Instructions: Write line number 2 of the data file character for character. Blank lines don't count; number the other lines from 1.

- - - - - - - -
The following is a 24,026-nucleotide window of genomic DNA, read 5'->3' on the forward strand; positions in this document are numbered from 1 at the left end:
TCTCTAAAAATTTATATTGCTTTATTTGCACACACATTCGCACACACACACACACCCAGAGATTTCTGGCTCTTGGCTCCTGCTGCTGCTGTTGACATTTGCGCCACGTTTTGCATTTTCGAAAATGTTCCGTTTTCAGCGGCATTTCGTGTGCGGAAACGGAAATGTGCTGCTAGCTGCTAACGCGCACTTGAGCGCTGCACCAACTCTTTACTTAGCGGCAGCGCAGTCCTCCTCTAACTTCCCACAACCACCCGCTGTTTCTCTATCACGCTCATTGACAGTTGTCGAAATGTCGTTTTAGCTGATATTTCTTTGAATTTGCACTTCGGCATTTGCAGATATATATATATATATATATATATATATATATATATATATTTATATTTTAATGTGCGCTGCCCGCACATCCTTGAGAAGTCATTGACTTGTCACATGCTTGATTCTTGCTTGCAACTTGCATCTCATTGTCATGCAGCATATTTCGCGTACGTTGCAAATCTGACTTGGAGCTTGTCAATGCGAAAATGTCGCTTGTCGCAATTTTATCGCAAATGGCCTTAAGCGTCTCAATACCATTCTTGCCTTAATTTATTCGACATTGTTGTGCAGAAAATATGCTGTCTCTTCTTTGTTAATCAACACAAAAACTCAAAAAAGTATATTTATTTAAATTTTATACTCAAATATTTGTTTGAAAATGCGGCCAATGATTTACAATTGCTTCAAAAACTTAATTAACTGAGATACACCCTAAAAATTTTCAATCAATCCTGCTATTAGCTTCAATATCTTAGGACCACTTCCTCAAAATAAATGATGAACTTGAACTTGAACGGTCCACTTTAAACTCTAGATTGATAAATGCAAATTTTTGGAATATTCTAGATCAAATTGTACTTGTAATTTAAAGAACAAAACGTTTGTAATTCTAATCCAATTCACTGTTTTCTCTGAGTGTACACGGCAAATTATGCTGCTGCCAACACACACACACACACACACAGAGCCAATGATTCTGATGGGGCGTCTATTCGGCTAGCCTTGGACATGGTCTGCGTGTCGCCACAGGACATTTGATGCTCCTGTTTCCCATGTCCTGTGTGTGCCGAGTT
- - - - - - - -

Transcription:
TCTCTAAAAATTTATATTGCTTTATTTGCACACACATTCGCACACACACACACACCCAGAGATTTCTGGCTCTTGGCTCCTGCTGCTGCTGTTGACATTTGCGCCACGTTTTGCATTTTCGAAAATGTTCCGTTTTCAGCGGCATTTCGTGTGCGGAAACGGAAATGTGCTGCTAGCTGCTAACGCGCACTTGAGCGCTGCACCAACTCTTTACTTAGCGGCAGCGCAGTCCTCCTCTAACTTCCCACAACCACCCGCTGTTTCTCTATCACGCTCATTGACAGTTGTCGAAATGTCGTTTTAGCTGATATTTCTTTGAATTTGCACTTCGGCATTTGCAGATATATATATATATATATATATATATATATATATATATATTTATATTTTAATGTGCGCTGCCCGCACATCCTTGAGAAGTCATTGACTTGTCACATGCTTGATTCTTGCTTGCAACTTGCATCTCATTGTCATGCAGCATATTTCGCGTACGTTGCAAATCTGACTTGGAGCTTGTCAATGCGAAAATGTCGCTTGTCGCAATTTTATCGCAAATGGCCTTAAGCGTCTCAATACCATTCTTGCCTTAATTTATTCGACATTGTTGTGCAGAAAATATGCTGTCTCTTCTTTGTTAATCAACACAAAAACTCAAAAAAGTATATTTATTTAAATTTTATACTCAAATATTTGTTTGAAAATGCGGCCAATGATTTACAATTGCTTCAAAAACTTAATTAACTGAGATACACCCTAAAAATTTTCAATCAATCCTGCTATTAGCTTCAATATCTTAGGACCACTTCCTCAAAATAAATGATGAACTTGAACTTGAACGGTCCACTTTAAACTCTAGATTGATAAATGCAAATTTTTGGAATATTCTAGATCAAATTGTACTTGTAATTTAAAGAACAAAACGTTTGTAATTCTAATCCAATTCACTGTTTTCTCTGAGTGTACACGGCAAATTATGCTGCTGCCAACACACACACACACACACACAGAGCCAATGATTCTGATGGGGCGTCTATTCGGCTAGCCTTGGACATGGTCTGCGTGTCGCCACAGGACATTTGATGCTCCTGTTTCCCATGTCCTGTGTGTGCCGAGTT